Luzerne County Council passes two controversial initiatives

By Jennifer Learn-Andes -

Two outgoing Luzerne County Council members convinced a majority of their colleagues Tuesday to pass controversial initiatives aimed at attracting more competition to supply county goods and services.

Councilman Stephen J. Urban pitched the first: cancellation of a “responsible contractor agreement” imposed by prior commissioners in 2009.

This agreement required contractors bidding on general construction and renovation projects over $25,000 to seek union laborers and skilled trade workers, pay them prevailing wages and honor other benefits and working conditions.

Several nonunion contractors had implored the commissioners to reject the agreement in 2009, saying it would decrease competition and jack up public spending on construction. Advocates said the pact would create a level playing field and prevent nonunion contractors from using unskilled or underpaid workers to land contracts.

County Engineer Greg Parrs told the council Tuesday that three prospective bidders recently walked out of a pre-bid conference for a prison job when they learned they must use union labor.

“There are a lot of contractors who don’t use union labor who give fair and competitive bids,” Parrs said, estimating projects are costing the county 10 to 30 percent more than necessary.

Eight council members voted to terminate the agreement, with no votes from Linda McClosky Houck and Tim McGinley. Kathy Dobash, the remaining council member, was absent.

Councilman James Bobeck pushed for the second initiative adopted Tuesday — an option known as “managed competition” that has been used by some governments across the country to shop around for better prices and ways to deliver specific services.

Managed competition will allow the administration to open up some work now provided by county workers to outside bidders, Bobeck has said.

Union officials have criticized this proposal when he brought it up in the past, saying it was an attempt to privatize or outsource. Bobeck disagreed with those labels because employees who perform the work would have a shot at submitting their own proposal to keep it.

Bobeck said Tuesday the county’s five-year financial recovery plan identified managed competition as a useful tool. The proposal adopted Tuesday requires the administration to develop parameters and identify services that may be provided by the private sector.

Seven council members agreed to implement managed competition. McClosky Houck voted no, and Rick Morelli and Tim McGinley said they were abstaining because they believe three incoming council members should be involved in the decision.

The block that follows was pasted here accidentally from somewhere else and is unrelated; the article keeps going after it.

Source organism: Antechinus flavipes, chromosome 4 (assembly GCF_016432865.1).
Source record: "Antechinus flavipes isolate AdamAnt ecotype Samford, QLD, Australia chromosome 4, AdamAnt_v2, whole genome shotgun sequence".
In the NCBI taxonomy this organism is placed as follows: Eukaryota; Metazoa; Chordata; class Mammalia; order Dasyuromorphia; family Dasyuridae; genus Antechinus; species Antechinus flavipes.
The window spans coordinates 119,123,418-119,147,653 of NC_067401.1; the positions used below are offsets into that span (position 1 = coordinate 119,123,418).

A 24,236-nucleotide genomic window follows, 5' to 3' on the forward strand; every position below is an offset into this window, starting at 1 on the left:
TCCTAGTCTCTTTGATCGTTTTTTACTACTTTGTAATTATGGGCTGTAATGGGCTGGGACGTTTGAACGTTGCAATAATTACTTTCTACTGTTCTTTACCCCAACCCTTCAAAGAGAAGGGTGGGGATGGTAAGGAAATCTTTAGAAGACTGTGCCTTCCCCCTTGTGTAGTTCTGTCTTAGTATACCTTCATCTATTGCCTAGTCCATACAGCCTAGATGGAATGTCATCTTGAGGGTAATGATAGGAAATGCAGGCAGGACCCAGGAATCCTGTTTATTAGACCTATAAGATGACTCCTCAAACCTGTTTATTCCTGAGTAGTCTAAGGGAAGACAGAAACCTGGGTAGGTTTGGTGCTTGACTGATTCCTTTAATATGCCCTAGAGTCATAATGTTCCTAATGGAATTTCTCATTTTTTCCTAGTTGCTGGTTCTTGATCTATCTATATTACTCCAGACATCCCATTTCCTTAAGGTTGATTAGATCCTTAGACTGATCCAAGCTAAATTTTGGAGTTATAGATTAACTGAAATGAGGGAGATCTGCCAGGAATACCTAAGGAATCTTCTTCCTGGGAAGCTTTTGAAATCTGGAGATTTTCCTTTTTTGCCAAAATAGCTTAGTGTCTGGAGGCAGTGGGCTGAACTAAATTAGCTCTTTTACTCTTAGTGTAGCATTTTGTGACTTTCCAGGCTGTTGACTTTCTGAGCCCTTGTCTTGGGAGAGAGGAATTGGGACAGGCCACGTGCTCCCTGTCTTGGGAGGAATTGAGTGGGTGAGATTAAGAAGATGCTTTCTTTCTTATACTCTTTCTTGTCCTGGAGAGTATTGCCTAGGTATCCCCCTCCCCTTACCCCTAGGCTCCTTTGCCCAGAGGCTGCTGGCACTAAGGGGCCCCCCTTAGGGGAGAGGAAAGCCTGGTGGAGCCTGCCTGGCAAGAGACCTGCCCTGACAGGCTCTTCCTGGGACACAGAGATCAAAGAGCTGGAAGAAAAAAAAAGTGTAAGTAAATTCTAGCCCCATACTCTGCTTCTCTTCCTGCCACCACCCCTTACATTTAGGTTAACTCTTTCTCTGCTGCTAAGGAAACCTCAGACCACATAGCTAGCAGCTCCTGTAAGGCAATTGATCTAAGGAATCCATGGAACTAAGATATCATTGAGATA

Jane Walsh Waitkus, Eugene Kelleher and Robert Schnee will take office Jan. 4, replacing Morelli, Bobeck and Stephen J. Urban. Morelli and Bobeck did not seek another term.

Councilman Stephen A. Urban said the federal government has reduced costs through managed competition.

Councilman Harry Haas agreed, saying it is “something long overdue” in county government.

McClosky Houck, who has described the practice as outsourcing in the past, noted Bobeck’s “attempt to change policy as he has one foot out the door.”

Some collective bargaining agreements set limitations or outright prohibit privatization, but a few allow outsourcing if a meeting is scheduled to discuss possibilities about a future relationship between the union and new providers. County officials periodically have discussed outsourcing services over the years, but tax claim is the only office that was privatized.

In other business, the council appointed or reappointed members to several outside boards and authorities: Farmland Preservation, Linda Thoma; Agency on Aging, Joanne Corey and Noah Davis; Children and Youth, Holly Evanoski; Flood Protection, Kevin O’Brien; Housing, Patricia McClure; Industrial Development, Karen Martinelli and Frank Paczewski; Convention Center, Frank Conyngham and Thomas Woods; Mental Health, Carl Charnetski and Helena Laurency; Recreational, Michele Schasberger; Redevelopment, Scott Linde; Transportation, Patrick Conway and Gary Polakoski; Workforce Investment, Jane Ashton and Michael Saporito; and Zoning, Leon Schuster.

Council Vice Chairman Edward Brominski urged more citizens to apply for vacant seats, saying the pool is too small. Information is available at

By Jennifer Learn-Andes

Reach Jennifer Learn-Andes at 570-991-6388 or on Twitter @TLJenLearnAndes.

Reach Jennifer Learn-Andes at 570-991-6388 or on Twitter @TLJenLearnAndes.

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